Some fraudsters will try to look really professional and reputable by renting luxurious offices in the high-class financial areas of the city. Some will go so far as to have enough personnel to give the impression of being an important and busy company. They will even require you to ask for an appointment and keep you waiting for a while, building up your interest with an apparent nonchalance in getting your account under their belt.

Those scammers might also participate in several public associations and give the image of the perfect citizen; meanwhile the only purpose for all the scenery is to get a solid grasp on your account.

Buttons They Push and Weaknesses They Exploit

As stated earlier, greed is the main element that will attract plenty of potential victims to the fraudster's evil plan. Fraudsters can promise you anything as big as it can be, but in the end they do not have the intention to fulfill those promises. All they want is your hard-earned money, and they want it as soon as possible.

Here is a list of the key elements that are signs of a potential investment scam:

Creating expectations for huge profits. This really is not so difficult. Remember, past performance is not an indication of future performance. Contemplate your potential investment with the dollars that you are willing to lose and that you can afford to lose. You never know what will happen in the markets, especially the forex market. The forex market can be drastically affected by any major news event from around the globe.

Some money management firms will offer profits big enough so they can catch your interest, but not so excessive that you might become suspicious. These unscrupulous people may suggest that the investment has a greater potential and will gauge your reactions to follow on with the scamming scheme. Bear in mind that if the returns on a given investment seem too good to be true, you might be the prey of one of these swindlers.

Omitting the mention of the risks involved. The last thing a scammer wants you to think about is that you might eventually lose your money. The emphasis will always be set on "low risk" and "guaranteed" returns so that you might believe there is no risk at all. If you insist and ask about the potential risks, fraudsters could eventually admit there are some but assure you that they are very small and that the profits will be much higher. In general, fraudsters will try to change the subject quickly or even show impatience and try to turn you down so you won't insist on the issue.

Creating a sense of urgency and exclusivity. Limited offers, limited time—fraudsters are always in a rush and will urge you to invest "right now" because you might miss the opportunity. You may be told about a very special offer, only for the select few. The real reason behind this is that the fraudsters do not want you to think about their offers in depth, as you might become suspicious and decide to check further or turn the offer down. They are also in a rush because they might already be planning to leave the place very soon.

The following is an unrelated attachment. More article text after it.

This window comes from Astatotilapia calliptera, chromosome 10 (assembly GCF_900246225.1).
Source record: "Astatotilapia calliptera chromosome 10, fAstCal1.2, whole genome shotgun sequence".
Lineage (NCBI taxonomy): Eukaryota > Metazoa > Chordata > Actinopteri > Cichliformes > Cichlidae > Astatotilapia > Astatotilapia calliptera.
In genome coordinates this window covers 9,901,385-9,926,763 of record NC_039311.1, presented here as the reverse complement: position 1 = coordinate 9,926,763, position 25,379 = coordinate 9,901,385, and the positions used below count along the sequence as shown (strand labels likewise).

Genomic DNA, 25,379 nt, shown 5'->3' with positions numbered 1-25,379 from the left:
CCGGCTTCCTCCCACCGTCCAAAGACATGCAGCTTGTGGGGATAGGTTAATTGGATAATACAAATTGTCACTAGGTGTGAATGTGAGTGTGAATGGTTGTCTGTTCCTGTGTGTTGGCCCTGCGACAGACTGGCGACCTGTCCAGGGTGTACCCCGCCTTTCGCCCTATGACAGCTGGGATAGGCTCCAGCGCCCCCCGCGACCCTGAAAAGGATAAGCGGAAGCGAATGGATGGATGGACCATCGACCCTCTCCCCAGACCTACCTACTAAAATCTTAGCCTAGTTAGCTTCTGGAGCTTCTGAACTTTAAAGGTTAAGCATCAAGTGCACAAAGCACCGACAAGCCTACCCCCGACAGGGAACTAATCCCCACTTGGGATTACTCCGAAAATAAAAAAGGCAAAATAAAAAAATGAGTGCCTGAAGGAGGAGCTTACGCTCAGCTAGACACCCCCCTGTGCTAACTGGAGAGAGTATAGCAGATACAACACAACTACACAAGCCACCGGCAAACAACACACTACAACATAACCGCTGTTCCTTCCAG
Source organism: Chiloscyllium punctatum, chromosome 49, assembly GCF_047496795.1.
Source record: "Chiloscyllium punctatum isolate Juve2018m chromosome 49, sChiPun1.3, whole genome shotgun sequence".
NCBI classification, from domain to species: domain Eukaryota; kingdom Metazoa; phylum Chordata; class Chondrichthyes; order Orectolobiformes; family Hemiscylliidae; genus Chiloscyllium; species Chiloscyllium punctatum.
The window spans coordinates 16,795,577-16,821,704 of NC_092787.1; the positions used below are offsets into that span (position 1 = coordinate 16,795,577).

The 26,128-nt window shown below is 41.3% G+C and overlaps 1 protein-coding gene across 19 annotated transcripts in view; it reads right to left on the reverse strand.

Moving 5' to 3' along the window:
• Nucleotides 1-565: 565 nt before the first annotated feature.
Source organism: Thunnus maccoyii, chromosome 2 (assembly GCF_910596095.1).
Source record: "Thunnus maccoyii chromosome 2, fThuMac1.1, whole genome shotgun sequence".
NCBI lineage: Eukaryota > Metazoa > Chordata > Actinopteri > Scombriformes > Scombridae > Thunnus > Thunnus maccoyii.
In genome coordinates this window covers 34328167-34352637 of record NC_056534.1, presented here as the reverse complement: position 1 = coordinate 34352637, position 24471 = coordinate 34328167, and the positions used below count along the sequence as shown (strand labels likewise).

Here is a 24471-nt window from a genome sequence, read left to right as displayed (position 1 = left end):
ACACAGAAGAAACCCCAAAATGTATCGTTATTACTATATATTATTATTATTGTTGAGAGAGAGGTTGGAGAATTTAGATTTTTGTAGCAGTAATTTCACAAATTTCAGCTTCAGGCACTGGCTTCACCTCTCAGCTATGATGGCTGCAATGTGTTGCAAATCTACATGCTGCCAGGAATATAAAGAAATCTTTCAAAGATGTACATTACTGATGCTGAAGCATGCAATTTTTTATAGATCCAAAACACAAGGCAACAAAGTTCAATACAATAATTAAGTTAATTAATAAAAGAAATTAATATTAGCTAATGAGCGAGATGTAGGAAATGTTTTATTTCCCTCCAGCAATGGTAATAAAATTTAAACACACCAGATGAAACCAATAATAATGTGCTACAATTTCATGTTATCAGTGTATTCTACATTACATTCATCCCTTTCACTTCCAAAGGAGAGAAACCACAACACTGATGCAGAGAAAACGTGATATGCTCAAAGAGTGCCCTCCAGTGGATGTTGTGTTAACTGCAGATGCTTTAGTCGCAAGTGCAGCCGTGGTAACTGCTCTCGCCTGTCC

Building trust. Scammers will center their efforts on conveying total confidence about the returns of the investment they want you to get in, the solidity of the proposal, and the almost no-risk situation so that you trust them enough to lend them your funds easily and quickly. The message they intend to pass is that the opportunity they are offering you is practically a favor; they might even suggest that if you are not interested, they will bring the offer to someone else, trying to appear detached from the fact that it is your money they want to pocket. Of course, this attitude is aimed at getting the potential investor to react by expressing his or her interest, and voilá—the mystification is almost done! Swindlers are real masters at manipulating and controlling the conversation, and so there is little chance for the investor to ask them embarrassing questions.

Another typical example is how they can build confidence by word of mouth of initial investors who are paid large profits and become inadvertently "recruited" to spread the word to their friends or relatives. This is mostly seen in the high-yield investment program–type schemes. After a period during which consistent profits are paid out on time (from the new deposits of the most recent victims), older investors become bold and start investing larger sums of money, and new investors are attracted to the scheme because of the excellent reputation the swindler has built by recycling new payments into fake profits. In the end, after pocketing enough of the monies, the swindler will leave the scene.


Excerpted from THE FOREX EDGE by JAMES DICKS. Copyright © 2012 by The McGraw-Hill Companies, Inc.. Excerpted by permission of The McGraw-Hill Companies, Inc..
All rights reserved. No part of this excerpt may be reproduced or reprinted without permission in writing from the publisher.
Excerpts are provided by Dial-A-Book Inc. solely for the personal use of visitors to this web site.

Meet the Author

James Dicks is president and CEO of a group of financial companies, including a forex hedge fund. He founded Forex Made Easy, one of the largest introducers of spot retail forex customers in the United States. He has 25 years of experience in the field of portfolio diversification, investing in such asset classes as real estate, equities, and foreign currency.